Comments of mine (Jason), and someone else's, on The Wire's recent article on the recent Paul Graham comments.
The guy actually admits there's a disparity, suggests what needs to be happen to solve it, admits he doesn't know how to do it, and you crucify him.
What do you want him to say? That people who start programming at the age of 10 DON'T have an advantage?
Focusing on strategies that might encourage young females to take up programming is not sexist.
Well had he actually suggested that such strategies involved he and his cohorts in some way, perhaps it would seem less that he implied he has no responsibility or contribution to the current system that sees such disparity.
P.S. May I ask why you eschew "women" or "girls" in favor of the word "females?"
But you don't know what his opinion on his involvement in that is, because the quotes are cherry picked. Can I ask why you use the term cohorts instead of peers or colleagues? It's like you're bracing for a fight when in fact everyone is on the same side.
PS using a particluar term doesn't imply any eschewing. Your loaded questions betray your desire for a fight, when everyone is trying to work toward the same end.
And because the interview is behind a $400 paywall, all I have are the people involved and their statements outside of that. Which is what this article, the one in Valleywag, and Graham himself are responding to, so I don't much see the issue.
Wow, you sure got the hackles raised right quick. How about this? While you may see “What we should be doing is somehow changing the middle school computer science curriculum or something like that” as an indication that Graham cares and has a positive thesis, I see
"If someone was going to be really good at programming they would have found it on their own […] God knows what you would do to get 13 year old girls interested in computers. I would have to stop and think about that."
as more of an indication that he doesn't quite get how we arrived at the status quo (since any good programmer would have found it on their own gender and cultural norms be damned) or have more of a solution than a vague “do something somehow.” I don't exactly see this as worth celebrating.
why not just take him at face value? That he believes that people who find hobbies/passions on their own tend to be better skilled at them than those that don't (not exactly an earth shattering insight) and that he personally doesn't know how to get 13 year old girls interested in computers... That he would have to give it some considered thought...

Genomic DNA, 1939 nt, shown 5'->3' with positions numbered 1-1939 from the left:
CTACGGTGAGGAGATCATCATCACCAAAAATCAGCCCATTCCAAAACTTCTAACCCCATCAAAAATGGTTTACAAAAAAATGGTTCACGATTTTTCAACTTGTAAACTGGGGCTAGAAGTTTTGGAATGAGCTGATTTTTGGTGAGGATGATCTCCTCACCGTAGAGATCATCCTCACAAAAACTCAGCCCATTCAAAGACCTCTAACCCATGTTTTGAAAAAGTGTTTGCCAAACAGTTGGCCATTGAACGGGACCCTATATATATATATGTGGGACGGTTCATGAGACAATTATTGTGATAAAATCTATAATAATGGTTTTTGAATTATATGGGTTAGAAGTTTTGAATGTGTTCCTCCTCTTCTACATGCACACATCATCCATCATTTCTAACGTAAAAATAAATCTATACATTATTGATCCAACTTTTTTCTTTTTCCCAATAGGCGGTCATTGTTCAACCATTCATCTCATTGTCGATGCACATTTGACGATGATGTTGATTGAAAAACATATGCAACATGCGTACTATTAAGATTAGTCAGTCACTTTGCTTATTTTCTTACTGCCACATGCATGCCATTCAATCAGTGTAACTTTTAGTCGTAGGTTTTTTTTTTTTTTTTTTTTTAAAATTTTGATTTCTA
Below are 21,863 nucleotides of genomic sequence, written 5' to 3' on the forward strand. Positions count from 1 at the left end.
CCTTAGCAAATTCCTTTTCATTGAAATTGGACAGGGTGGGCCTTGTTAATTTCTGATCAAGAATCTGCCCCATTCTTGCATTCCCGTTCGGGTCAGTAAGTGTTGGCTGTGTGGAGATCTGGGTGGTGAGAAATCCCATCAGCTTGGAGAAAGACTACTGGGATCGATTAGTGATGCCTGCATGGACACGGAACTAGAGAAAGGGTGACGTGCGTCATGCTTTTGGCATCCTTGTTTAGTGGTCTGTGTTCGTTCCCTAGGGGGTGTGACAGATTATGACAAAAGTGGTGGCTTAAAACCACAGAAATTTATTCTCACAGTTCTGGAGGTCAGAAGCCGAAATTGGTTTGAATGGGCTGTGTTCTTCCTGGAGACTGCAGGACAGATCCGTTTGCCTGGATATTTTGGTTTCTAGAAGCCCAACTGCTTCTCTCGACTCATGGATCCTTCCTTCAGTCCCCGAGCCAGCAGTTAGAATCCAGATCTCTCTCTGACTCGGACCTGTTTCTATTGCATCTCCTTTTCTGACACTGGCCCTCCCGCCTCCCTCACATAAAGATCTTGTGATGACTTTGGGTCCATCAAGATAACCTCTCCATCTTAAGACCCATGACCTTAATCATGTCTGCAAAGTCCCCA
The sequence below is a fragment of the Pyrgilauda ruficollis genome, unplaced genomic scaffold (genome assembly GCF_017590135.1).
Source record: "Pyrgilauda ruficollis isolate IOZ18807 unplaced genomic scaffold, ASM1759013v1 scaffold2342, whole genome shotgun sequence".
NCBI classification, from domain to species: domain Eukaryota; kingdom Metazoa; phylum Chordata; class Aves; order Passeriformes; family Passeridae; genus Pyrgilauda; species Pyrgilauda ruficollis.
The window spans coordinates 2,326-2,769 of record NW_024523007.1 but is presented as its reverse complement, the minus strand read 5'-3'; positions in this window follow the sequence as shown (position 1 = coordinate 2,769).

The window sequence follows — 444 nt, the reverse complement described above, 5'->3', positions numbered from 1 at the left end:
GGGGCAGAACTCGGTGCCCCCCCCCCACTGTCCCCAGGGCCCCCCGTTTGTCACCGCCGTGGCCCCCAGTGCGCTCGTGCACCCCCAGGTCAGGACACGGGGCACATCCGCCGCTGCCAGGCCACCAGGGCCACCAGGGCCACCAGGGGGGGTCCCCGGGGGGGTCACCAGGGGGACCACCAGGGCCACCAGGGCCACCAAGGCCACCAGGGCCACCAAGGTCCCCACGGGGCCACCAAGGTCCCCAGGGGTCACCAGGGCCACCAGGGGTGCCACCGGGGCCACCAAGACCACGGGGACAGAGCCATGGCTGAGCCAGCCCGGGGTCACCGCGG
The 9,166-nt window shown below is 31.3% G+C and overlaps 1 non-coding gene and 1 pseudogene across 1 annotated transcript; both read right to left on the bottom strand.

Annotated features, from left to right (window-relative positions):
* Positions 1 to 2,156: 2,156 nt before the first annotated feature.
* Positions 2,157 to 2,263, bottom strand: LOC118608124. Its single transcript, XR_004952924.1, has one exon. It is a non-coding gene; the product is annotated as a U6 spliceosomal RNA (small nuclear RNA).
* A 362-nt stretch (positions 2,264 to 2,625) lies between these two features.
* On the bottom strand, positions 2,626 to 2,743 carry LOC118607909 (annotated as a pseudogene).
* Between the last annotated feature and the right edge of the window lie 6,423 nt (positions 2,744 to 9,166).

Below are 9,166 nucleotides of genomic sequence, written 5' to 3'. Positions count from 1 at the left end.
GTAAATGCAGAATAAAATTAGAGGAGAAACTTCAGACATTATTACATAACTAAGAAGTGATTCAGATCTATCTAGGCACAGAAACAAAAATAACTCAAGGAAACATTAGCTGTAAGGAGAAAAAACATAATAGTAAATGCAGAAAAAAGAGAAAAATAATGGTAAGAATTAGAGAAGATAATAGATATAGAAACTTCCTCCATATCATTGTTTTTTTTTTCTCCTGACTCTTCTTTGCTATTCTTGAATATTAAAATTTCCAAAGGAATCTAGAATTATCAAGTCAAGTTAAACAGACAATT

How that proves he "doesn't see sexism as a problem" as this article claims makes no sense to me.
If someone asked me how to fix racism in Australia, and I said I think it's the result of how young kids are raised, and I don't know how to fix that (in the middle of this interview, I would have to give it some considered thought), am I a racist?
He is simply pointing out (imo) that the sexism is not perpetuated by a handful of gatekeepers with all the money, but is a larger issue permeating through all of society that affects decisions made by young boys and girls.
If we can take a more holistic approach to the issue, i.e. give young girls every opportunity and encouragement to get in to programming, he seems to think the outcomes would be better.
What would you rather have? Someone who pays lip service, says the politically correct thing, and have nothing change? Or have robust and thoughtful discussion on how to approach the issue, and put all our ideas and suggestions on the table?
As I look to the right of this comments section I am hit with a bunch of popular articles to read. There's a britney spears image where she's nearly naked, an article on a famous race car driver (have you seen the women they put next the winners of those races on podiums for god knows what reason), an NBA story (a sport which still uses skantly clad women as half time "entertainment" for families). Sexism is rife, and it would be great if Connor Simpson and the wire pointed their guns more often at the blatant sexism.
One thing's for sure, if every time someone doesn't talk about the issue in exactly the way Connor Simpson or Nitasha Tiku think they need to, and doesn't hold the exact opinion of Connor Simpson or Nitasha Tiku, they get publicly lynched, then all discussion on the matter is going to dry up. People who could offer helpful opinions or insight that might actually affect positive change will stay silent for fear of an irrational mob misquoting them and misrepresenting them.
Look at how many big names in the tech world have made only subtle references to this issue without weighing in. It's not because they are sexist, or because they think the articles deriding Graham are spot on and they don't need to add their voice to the chorus.
It's because people will go and lynch them next.